Below is an example of some of the marketing material from E-Z-GO’s website and twitter pages that we were ready to show the jury at trial. This evidence shows that EZGO continuously and aggressively marketed these vehicles to families with children to use in and around their neighborhoods. In fact, anyone that’s lived in a suburban neighborhood has seen families and teenagers using these vehicles to get around on neighborhood roads.

During the next several years, we argued summary judgment motions, Daubert motions, discovery dispute motions, and took depositions of experts in Connecticut, Minnesota, Georgia, and Florida. After almost five years of non-stop work, this past Monday, we finally started a jury trial that was expected to last about 10 days.

In total, close to 30 witnesses were expected to testify.Our side had testimony from two engineers and five doctors, while Textron d/b/a E-Z-GO had testimony from two engineers and a human factors expert.On Monday, we spent all day picking a jury. While we were pleased with the jurors selected, and hopeful both sides would get a fair and impartial judgment based on the evidence presented. Opening arguments took place Tuesday morning until lunch, with each side making compelling arguments for their clients. However, during lunch, the opposing sides approached each other, now having heard each other’s full arguments, to explore settlement. After some deliberation, the case settled for a confidential amount. Although we prepared and hoped to take the case to conclusion, our client was very happy with the result and the settlement was truly in his best interest.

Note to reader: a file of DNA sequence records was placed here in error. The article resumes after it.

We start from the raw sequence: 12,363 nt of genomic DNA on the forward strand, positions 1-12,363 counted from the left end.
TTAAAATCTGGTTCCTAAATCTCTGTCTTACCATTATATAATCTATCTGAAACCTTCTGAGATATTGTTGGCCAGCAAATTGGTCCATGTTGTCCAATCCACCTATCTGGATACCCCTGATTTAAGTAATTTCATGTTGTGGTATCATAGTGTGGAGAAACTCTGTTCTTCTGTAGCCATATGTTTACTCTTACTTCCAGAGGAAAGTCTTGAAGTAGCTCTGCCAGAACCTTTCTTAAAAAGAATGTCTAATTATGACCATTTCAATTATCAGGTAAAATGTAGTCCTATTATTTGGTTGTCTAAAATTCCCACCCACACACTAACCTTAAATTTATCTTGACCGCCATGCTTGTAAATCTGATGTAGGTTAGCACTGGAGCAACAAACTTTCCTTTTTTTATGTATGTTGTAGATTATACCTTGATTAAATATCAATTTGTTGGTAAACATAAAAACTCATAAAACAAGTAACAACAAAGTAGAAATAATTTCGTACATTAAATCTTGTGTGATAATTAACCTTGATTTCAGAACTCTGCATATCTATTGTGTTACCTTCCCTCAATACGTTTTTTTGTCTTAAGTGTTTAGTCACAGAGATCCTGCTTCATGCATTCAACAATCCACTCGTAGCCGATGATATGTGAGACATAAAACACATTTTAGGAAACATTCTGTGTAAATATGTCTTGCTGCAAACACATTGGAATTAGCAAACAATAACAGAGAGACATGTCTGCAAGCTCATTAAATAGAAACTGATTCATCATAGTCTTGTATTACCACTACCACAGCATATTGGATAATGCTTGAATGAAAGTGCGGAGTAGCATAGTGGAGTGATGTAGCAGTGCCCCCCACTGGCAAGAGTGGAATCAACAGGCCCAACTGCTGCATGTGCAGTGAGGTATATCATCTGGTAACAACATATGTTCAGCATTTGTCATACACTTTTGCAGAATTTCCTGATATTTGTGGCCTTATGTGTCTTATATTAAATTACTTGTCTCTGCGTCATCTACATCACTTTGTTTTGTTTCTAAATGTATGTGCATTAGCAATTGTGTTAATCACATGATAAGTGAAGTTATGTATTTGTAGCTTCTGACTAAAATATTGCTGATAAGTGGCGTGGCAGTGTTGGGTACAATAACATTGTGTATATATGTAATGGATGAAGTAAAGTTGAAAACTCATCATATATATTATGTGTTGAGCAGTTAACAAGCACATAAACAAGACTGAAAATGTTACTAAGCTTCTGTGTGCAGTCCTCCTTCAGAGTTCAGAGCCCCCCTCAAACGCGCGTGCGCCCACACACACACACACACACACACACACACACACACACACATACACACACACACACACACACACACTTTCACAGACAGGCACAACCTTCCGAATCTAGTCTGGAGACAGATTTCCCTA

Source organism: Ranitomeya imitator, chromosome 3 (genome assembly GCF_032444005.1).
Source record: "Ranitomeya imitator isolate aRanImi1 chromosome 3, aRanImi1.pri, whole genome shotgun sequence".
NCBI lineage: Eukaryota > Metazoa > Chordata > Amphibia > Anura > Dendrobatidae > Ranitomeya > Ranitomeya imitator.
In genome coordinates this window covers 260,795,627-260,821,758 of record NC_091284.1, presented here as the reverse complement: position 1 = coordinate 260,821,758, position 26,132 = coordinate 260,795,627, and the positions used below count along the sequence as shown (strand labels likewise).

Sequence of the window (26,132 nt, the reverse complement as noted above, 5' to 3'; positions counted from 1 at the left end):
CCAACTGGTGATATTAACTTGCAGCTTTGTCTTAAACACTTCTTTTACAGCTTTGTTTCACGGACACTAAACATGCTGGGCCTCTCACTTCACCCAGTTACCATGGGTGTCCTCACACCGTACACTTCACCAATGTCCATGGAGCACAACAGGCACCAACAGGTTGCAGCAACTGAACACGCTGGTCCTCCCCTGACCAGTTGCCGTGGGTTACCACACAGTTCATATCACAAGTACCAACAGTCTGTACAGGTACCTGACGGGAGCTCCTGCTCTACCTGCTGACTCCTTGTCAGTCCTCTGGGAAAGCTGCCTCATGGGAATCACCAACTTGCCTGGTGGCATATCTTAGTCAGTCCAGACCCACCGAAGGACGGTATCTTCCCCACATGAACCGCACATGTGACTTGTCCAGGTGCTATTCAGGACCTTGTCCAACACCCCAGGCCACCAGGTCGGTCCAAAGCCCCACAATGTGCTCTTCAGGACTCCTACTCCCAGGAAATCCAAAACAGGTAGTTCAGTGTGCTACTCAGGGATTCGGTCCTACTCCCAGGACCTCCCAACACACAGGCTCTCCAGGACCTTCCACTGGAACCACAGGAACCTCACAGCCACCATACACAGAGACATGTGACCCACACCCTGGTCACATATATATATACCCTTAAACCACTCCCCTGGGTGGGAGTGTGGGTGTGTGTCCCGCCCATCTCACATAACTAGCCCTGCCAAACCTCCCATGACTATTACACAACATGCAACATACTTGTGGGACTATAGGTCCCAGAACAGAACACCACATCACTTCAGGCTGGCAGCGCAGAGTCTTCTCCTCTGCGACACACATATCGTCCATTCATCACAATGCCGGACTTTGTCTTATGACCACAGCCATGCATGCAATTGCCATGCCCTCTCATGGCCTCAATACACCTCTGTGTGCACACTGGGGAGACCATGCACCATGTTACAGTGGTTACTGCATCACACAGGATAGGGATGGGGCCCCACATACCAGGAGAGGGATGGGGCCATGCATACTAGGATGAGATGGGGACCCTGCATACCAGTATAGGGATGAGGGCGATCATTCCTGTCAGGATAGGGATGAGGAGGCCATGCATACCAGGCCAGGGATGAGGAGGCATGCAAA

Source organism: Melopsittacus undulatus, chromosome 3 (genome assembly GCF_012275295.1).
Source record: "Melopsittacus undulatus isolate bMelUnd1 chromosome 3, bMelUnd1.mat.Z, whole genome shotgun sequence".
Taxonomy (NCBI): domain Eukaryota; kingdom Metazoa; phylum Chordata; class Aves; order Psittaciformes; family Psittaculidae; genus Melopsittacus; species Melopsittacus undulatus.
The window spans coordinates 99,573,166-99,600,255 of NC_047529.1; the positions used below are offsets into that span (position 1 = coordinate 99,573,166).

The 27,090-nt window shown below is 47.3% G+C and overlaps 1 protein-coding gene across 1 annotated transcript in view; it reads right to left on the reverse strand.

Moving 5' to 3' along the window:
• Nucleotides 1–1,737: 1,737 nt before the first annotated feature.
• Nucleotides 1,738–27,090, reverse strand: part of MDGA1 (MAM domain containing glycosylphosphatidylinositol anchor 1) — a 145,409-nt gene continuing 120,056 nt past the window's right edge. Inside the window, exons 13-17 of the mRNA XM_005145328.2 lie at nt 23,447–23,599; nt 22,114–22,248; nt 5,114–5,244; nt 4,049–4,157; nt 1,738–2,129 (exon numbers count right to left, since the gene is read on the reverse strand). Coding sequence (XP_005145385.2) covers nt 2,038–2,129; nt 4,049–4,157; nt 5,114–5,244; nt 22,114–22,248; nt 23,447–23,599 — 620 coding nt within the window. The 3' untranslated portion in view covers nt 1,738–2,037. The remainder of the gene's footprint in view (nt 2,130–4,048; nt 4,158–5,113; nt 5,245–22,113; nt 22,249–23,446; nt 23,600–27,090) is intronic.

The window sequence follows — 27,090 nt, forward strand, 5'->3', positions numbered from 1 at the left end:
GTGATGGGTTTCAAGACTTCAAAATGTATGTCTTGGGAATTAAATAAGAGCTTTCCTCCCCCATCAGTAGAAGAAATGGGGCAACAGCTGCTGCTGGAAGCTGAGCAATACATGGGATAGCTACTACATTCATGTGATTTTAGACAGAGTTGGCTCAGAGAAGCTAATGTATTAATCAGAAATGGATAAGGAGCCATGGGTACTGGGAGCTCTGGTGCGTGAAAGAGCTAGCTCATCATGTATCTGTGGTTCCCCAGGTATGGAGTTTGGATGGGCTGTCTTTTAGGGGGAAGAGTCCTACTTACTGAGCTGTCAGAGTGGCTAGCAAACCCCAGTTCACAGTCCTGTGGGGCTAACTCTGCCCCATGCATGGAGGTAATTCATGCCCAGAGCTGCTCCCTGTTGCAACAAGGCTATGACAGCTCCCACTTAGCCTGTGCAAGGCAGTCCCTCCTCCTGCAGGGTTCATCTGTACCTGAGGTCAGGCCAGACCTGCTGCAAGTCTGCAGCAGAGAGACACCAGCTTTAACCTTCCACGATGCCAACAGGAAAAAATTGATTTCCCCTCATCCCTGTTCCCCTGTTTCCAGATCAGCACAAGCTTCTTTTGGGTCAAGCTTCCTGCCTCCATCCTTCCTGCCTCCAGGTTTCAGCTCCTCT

To be clear, we have not and will never advocate against the use of these types of vehicles. They serve an important function in many communities and are flat out fun. However, our profound hope is that Textron d/b/a E-Z-GO will carefully examine the passenger restraint systems on all its vehicles, current and past, and that it will commit itself to designing and manufacturing safe golf carts and passenger vehicles for typical use, which is often by teenagers on public, neighborhood roads. We also implore Textron d/b/a E-Z-GO to consider recalling any unsafe vehicles currently on the roads with unsafe passenger restraint systems.

Click here to see to an article from Courtroom View Network summarizing the case.

Recover punitive damages in Georgia (even without injuries)

Punitive Damages: Generally